Shauntay Morsey, who lives in Londonderry, posted a video of what “was once 2 *very* large fields in our backyard,” but now looked more like a pond.
Hay bales were being washed out as the water levels rose, she wrote.
In Massachusetts, the National Weather Service warned Monday, torrential rains could bring dangerously rising rivers in western and northern parts of the state.
The weather service issued a warning saying moderate flooding was expected on the Connecticut River in Western Massachusetts, at locations including Northampton, the Holyoke Dam, Holyoke, and Springfield, and in Connecticut.
The forecasters also warned of flooding in portions of Montague and Greenfield downstream through Sunderland and Whately. “Some residential areas may become inundated and localized road closures may be needed,” the forecasters said. The flooding there was expected to crest Tuesday evening.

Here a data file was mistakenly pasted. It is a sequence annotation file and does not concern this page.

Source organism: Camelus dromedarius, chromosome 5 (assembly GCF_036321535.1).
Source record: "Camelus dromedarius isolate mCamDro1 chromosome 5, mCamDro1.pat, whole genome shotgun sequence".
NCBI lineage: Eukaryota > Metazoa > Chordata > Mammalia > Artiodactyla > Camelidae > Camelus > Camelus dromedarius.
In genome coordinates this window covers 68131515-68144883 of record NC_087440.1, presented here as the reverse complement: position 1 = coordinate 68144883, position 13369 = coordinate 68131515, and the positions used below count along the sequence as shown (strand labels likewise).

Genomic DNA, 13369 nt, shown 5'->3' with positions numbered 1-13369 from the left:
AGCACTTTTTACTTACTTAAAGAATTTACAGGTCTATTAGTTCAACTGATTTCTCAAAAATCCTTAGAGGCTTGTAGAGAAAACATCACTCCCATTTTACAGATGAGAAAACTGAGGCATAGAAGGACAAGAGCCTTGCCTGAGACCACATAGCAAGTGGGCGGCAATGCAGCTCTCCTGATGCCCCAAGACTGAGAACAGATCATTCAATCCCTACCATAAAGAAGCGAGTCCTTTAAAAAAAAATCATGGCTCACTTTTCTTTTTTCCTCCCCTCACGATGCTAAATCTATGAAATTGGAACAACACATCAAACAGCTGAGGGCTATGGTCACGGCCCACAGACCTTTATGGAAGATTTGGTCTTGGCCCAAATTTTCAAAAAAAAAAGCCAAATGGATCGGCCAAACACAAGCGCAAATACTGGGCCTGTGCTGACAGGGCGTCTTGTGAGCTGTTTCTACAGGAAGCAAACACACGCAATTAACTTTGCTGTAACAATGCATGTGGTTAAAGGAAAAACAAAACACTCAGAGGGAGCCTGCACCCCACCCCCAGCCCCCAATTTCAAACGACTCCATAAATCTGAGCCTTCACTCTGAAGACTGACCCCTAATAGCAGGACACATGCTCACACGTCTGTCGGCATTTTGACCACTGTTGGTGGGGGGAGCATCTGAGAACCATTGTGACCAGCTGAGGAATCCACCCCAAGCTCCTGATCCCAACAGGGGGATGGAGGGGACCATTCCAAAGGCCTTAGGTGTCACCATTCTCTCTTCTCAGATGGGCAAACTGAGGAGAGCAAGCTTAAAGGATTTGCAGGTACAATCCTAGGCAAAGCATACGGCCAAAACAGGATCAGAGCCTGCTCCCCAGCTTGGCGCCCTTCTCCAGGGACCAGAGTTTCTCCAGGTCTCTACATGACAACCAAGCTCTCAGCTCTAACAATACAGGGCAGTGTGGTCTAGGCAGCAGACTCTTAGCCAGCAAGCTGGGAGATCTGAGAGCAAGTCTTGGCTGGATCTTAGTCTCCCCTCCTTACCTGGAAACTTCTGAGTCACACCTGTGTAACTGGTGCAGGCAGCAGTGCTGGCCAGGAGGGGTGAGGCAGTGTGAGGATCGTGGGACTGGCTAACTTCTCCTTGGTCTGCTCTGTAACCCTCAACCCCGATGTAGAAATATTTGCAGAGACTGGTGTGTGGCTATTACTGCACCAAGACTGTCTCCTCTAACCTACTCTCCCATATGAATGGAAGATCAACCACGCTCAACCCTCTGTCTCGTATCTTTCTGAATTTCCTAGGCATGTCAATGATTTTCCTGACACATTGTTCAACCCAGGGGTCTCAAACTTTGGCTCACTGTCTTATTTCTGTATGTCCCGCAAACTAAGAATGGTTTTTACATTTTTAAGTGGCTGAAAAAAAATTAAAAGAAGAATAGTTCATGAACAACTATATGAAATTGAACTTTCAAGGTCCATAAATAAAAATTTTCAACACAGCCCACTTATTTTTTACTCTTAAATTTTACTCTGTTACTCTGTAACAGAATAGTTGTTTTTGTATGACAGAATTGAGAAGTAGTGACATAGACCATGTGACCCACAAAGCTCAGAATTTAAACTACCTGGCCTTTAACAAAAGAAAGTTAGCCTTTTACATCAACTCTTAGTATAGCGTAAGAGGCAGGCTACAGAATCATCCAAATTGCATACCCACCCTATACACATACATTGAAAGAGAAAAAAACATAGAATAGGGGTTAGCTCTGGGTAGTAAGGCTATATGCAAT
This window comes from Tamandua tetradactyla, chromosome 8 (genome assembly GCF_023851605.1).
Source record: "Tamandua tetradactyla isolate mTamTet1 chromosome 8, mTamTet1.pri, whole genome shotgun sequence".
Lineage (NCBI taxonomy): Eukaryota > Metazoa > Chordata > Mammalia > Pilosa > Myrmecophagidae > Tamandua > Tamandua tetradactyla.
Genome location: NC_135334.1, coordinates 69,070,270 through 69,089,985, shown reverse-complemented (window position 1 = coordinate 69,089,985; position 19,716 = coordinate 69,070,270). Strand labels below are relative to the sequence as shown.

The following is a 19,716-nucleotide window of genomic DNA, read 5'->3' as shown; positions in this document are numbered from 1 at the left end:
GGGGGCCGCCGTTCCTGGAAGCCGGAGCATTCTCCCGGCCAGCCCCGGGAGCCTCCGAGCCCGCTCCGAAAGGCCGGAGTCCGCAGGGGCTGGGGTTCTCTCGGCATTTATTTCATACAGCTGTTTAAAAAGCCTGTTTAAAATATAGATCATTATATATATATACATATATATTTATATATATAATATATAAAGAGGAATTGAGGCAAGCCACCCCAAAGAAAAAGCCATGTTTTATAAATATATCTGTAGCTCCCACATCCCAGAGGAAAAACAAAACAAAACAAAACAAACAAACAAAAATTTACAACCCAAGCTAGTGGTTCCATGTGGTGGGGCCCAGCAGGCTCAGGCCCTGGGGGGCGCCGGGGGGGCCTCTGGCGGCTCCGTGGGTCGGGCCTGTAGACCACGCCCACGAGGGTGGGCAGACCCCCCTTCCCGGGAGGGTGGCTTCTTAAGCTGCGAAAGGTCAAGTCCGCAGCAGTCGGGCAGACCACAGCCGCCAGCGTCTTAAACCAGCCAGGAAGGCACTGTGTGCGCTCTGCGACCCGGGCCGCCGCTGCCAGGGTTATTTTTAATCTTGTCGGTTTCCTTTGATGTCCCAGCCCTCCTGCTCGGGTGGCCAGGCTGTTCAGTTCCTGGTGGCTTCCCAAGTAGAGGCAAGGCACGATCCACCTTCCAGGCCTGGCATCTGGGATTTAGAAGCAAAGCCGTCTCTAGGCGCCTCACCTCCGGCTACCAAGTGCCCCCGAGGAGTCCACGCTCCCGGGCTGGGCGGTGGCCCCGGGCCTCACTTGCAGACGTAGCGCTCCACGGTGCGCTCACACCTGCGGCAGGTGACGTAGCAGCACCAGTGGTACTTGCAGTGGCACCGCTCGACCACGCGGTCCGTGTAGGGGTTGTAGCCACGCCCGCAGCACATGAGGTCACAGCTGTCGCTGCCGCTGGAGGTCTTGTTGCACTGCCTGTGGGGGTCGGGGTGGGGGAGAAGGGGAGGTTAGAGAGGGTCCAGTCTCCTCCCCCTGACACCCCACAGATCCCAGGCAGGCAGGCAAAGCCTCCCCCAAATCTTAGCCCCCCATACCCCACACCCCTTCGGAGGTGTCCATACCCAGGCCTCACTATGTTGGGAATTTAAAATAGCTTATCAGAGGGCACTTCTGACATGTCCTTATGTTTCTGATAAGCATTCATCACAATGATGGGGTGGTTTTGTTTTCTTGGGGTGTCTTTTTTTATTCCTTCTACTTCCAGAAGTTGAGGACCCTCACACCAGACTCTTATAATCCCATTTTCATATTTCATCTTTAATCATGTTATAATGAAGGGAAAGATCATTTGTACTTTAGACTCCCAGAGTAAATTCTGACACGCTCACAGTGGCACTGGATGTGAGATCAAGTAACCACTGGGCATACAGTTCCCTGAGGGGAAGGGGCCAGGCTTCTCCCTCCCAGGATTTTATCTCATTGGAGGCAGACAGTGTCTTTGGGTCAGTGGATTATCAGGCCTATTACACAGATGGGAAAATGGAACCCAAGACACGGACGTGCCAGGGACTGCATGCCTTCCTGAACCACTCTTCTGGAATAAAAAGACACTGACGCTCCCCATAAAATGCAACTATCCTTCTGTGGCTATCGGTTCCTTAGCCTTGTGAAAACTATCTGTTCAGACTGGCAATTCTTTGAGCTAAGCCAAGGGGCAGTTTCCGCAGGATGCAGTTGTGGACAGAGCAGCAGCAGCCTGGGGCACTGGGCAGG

The river was expected to rise to levels it hasn’t reached in decades, forecasters said.
As we head into tonight, we'll see a gradual transition from flash flooding toward main-stem river flooding. The Winooski River at Montpelier is expected to crest in the MAJOR flood category around midnight tonight. You can view river forecasts here: https://t.co/IIo51JoHUl pic.twitter.com/cN7HTP684O— NWS Burlington (@NWSBurlington) July 10, 2023
The forecasters said they were warning about flooding on the Connecticut River from Springfield northward “based on the tremendous rains across VT and NH that will be sending quite a bit of water downstream the next couple of days.”
Forecasters also warned of minor flooding on the Deerfield River in Massachusetts.